Obstructive Sleep Apnea and Longitudinal Alzheimer’s Disease Biomarker Changes

“OSA appears to accelerate increases in amyloid deposition, CSF T-tau and P-tau levels over time, both in cognitive normal and mild cognitive impaired individuals. Sleep fragmentation, intermittent hypoxia, and intrathoracic pressure swings from OSA are likely candidate mechanisms. (…) No significant variations in the biomarkers changes over time were seen in the Alzheimer disease group.”


Effect of Trendelenburg and Lower Body Positive Pressure on Neck Fluid Distribution

In this prospective study, the authors include 22 patients. The aim of this study was to achieve the impact of vascular and extravascular fluid to the total accumulation of neck fluid volume. The authors conclude that sustained elevation in neck fluid volume while supine is likely due to the extravascular fluid. This data could improve the relationship between rostral fluid load and upper-airway narrowing.



P-Wave Dispersion as a Simple Tool for Screening Childhood Obstructive Sleep Apnea Syndrome

“P-wave dispersion (PWD) as defined by the difference between the duration of maximum and minimum p-waves has been used to screen for the presence of OSAS in adults. This study looks at the utility of this tool for OSAS screening in children. The authors obtained ECGs from 77 children with documented OSAS by PSG and 44 controls. A cutoff of 26.5 ms provided 89.6% sensitivity and 61.4% specificity. PWD was significantly higher in children with severe OSA even when the authors adjusted for the presence of obesity.”



Outcome of Drug-Induced Sleep Endoscopy-Directed Surgery for Persistent Obstructive Sleep Apnea after Adenotonsillar Surgery

“Drug-induced sleep endoscopy (DISE) can be considered in children with persistent OSAS despite adenotonsillectomy. The authors described sleep-related outcomes in 20 children a year after DISE directed surgery (e.g., turbinate reductions, pharyngoplasty, lingual tonsillectomy, and tonsillectomy revisions). All children demonstrated an improvement in their sleep breathing parameters. Five children had complete resolution of OSAS whereas 15 continue to have persistent OSAS but in the mild range”.


Prenatal, Perinatal, and Early Childhood Factors Associated with Childhood Obstructive Sleep Apnea

“In this study, the authors tested associations between pre and perinatal and early childhood factors and the risk of childhood OSAS from a cohort of 2867 mother-child pairs already enrolled in the Boston Birth Cohort Study. Children conceived by in-vitro fertilization, premature deliveries due to trauma were some of the exclusions. This secondary analysis study demonstrated strong associations between childhood OSAS and prematurity/low birth weight, maternal obesity/diabetes, childhood obesity, and elevated early childhood leptin levels. “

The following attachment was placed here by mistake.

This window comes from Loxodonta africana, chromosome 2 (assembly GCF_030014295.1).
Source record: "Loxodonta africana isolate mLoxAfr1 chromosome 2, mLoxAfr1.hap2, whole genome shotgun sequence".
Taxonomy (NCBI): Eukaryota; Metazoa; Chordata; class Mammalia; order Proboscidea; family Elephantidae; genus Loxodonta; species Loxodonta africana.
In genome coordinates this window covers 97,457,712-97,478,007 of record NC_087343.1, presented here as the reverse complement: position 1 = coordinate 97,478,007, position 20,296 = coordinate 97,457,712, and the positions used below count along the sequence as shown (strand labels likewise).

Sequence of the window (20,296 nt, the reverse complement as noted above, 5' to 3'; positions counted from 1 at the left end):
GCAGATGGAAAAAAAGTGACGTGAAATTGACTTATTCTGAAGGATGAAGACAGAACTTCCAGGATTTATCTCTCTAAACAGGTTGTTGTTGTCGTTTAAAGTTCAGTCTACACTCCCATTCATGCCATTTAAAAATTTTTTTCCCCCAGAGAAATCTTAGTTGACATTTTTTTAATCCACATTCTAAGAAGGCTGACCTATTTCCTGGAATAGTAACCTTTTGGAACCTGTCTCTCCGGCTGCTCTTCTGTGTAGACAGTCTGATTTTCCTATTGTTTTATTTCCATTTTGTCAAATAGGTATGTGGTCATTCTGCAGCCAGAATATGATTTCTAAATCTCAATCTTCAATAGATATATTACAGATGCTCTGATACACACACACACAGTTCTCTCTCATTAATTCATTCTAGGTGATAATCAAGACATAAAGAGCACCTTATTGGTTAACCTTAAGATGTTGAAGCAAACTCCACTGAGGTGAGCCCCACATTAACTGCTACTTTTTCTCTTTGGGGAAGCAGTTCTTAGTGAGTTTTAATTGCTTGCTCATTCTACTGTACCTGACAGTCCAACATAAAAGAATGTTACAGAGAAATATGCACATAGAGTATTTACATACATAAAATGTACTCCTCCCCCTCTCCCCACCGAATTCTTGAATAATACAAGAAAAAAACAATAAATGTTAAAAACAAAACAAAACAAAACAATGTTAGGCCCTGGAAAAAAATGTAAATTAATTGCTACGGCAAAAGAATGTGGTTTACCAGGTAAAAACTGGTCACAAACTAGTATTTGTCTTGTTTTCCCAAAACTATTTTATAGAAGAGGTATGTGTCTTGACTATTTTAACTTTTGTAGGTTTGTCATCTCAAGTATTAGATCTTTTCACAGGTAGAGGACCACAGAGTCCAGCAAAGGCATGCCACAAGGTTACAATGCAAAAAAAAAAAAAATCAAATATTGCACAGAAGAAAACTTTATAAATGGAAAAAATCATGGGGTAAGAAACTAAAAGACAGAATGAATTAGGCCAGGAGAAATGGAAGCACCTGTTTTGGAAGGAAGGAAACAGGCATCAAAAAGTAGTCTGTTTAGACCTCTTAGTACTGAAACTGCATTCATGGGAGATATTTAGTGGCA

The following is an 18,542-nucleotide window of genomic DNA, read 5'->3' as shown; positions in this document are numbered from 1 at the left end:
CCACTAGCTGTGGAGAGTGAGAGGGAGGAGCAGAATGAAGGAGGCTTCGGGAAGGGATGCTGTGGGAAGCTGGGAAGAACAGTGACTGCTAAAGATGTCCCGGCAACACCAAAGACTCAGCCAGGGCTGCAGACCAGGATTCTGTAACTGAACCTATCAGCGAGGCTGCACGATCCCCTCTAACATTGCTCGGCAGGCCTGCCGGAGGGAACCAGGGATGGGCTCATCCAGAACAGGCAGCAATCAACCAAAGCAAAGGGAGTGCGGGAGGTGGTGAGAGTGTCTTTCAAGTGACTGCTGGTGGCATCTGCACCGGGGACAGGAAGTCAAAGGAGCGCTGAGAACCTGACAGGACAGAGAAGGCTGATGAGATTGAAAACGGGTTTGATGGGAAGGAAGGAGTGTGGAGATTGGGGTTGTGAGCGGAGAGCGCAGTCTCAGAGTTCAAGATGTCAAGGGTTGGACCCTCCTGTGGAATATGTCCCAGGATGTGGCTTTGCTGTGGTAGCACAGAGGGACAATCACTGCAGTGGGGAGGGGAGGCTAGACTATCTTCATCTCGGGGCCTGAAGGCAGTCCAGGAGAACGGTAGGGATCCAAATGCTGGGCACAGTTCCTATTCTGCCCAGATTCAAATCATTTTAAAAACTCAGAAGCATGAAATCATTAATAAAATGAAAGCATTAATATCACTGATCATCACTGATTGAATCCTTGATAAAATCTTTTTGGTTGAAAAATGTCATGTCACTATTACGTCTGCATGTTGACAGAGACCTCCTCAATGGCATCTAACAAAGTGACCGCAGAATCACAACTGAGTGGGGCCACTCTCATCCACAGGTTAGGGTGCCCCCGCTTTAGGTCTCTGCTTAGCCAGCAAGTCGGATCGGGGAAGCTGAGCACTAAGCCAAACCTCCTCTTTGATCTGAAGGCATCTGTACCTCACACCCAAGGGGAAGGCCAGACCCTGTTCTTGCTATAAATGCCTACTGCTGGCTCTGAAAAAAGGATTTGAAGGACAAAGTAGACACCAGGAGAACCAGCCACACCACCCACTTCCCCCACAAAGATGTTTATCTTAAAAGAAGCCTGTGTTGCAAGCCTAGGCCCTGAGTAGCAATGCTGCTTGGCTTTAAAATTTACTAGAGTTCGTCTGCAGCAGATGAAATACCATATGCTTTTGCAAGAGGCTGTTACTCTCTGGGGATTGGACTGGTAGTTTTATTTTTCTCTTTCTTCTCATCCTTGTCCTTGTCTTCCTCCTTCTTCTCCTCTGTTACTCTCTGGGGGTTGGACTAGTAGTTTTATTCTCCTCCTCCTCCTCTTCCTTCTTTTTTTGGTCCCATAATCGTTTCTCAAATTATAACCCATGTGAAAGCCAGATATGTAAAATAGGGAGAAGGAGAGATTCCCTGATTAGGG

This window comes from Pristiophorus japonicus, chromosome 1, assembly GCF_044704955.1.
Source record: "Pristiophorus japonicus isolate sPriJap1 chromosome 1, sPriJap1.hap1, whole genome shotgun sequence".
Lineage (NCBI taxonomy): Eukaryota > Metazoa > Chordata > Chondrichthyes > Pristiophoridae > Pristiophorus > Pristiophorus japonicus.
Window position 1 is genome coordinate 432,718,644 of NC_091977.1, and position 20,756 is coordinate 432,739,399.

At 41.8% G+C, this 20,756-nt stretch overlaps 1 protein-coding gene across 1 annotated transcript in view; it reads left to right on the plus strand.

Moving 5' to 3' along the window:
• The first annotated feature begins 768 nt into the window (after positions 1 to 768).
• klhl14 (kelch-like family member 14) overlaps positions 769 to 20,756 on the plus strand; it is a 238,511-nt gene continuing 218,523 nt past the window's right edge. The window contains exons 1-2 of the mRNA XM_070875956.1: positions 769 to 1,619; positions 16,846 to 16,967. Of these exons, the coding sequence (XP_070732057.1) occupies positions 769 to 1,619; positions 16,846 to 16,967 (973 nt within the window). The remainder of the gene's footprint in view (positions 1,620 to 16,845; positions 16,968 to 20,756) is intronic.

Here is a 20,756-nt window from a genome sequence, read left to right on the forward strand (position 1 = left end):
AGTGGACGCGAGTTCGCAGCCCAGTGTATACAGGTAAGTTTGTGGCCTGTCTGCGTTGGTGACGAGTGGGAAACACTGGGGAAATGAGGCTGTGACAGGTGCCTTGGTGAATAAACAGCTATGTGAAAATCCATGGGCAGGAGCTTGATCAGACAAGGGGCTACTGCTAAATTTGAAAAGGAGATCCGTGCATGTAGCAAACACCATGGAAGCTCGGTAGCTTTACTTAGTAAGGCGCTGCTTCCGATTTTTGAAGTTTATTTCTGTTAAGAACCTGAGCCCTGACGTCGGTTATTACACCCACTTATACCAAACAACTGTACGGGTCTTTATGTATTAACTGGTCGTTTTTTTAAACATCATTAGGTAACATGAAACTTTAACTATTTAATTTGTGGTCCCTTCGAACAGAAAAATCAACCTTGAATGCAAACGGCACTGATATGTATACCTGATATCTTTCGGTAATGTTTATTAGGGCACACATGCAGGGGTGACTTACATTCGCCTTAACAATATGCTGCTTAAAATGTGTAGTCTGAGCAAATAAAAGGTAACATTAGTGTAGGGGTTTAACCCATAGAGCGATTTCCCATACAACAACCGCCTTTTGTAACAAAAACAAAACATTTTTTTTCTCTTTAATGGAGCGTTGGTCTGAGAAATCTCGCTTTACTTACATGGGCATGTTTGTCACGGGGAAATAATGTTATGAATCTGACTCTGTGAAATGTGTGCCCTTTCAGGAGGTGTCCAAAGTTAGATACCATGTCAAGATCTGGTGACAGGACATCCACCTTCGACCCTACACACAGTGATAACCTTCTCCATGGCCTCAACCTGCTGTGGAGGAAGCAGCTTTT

The Effect of Dexmedetomidine on Propofol Requirements During Anesthesia Administered by Bispectral Index-Guided Closed-Loop Anesthesia Delivery System: A Randomized Controlled Study

“The addition of dexmedetomidine to propofol administered by CLADS was associated with a consistent depth of anesthesia along with a significant decrease in propofol requirements, albeit with an incidence of hemodynamic depression and early postoperative sedation.”


Association of Unrecognized Obstructive Sleep Apnea With Postoperative Cardiovascular Events in Patients Undergoing Major Noncardiac Surgery

Unrecognized obstructive sleep apnea increases cardiovascular risks in the general population, but whether obstructive sleep apnea poses a similar risk in the perioperative period remains uncertain. A prospective cohort study involving adult at-risk patients without prior diagnosis of sleep apnea and undergoing major noncardiac surgery from 8 hospitals in 5 countries was carried out to determine the association between obstructive sleep apnea and 30-day risk of cardiovascular complications after major noncardiac surgery. Among at-risk adults undergoing major noncardiac surgery, unrecognized severe obstructive sleep apnea was significantly associated with increased risk of 30-day postoperative cardiovascular complications.



Characterization of Respiratory Compromise and the Potential Clinical Utility of Capnography in the Post-Anesthesia Care Unit: A Blinded Observational Trial

The utility of capnography to detect early respiratory compromise in surgical patients after anesthesia is unclear due to limited prospective data. The purpose of this trial was to determine the frequency and duration of capnography-detected respiratory adverse events in the post-anesthesia care unit (PACU). In this prospective observational trial, 250 consenting patients undergoing elective surgery with general anesthesia were monitored by standard monitoring together with blinded capnography and pulse oximetry monitoring. Capnography and the Integrated Pulmonary Index™ algorithm (IPI) detected respiratory adverse events earlier than standard monitoring in 75% and 88% of cases, respectively, with an average early warning time of 8 ± 11 min. Respiratory adverse events are frequent in the PACU, and the addition of capnography and IPI to current standard monitoring provides potentially clinically relevant information on respiratory status, including early warning of some respiratory adverse events.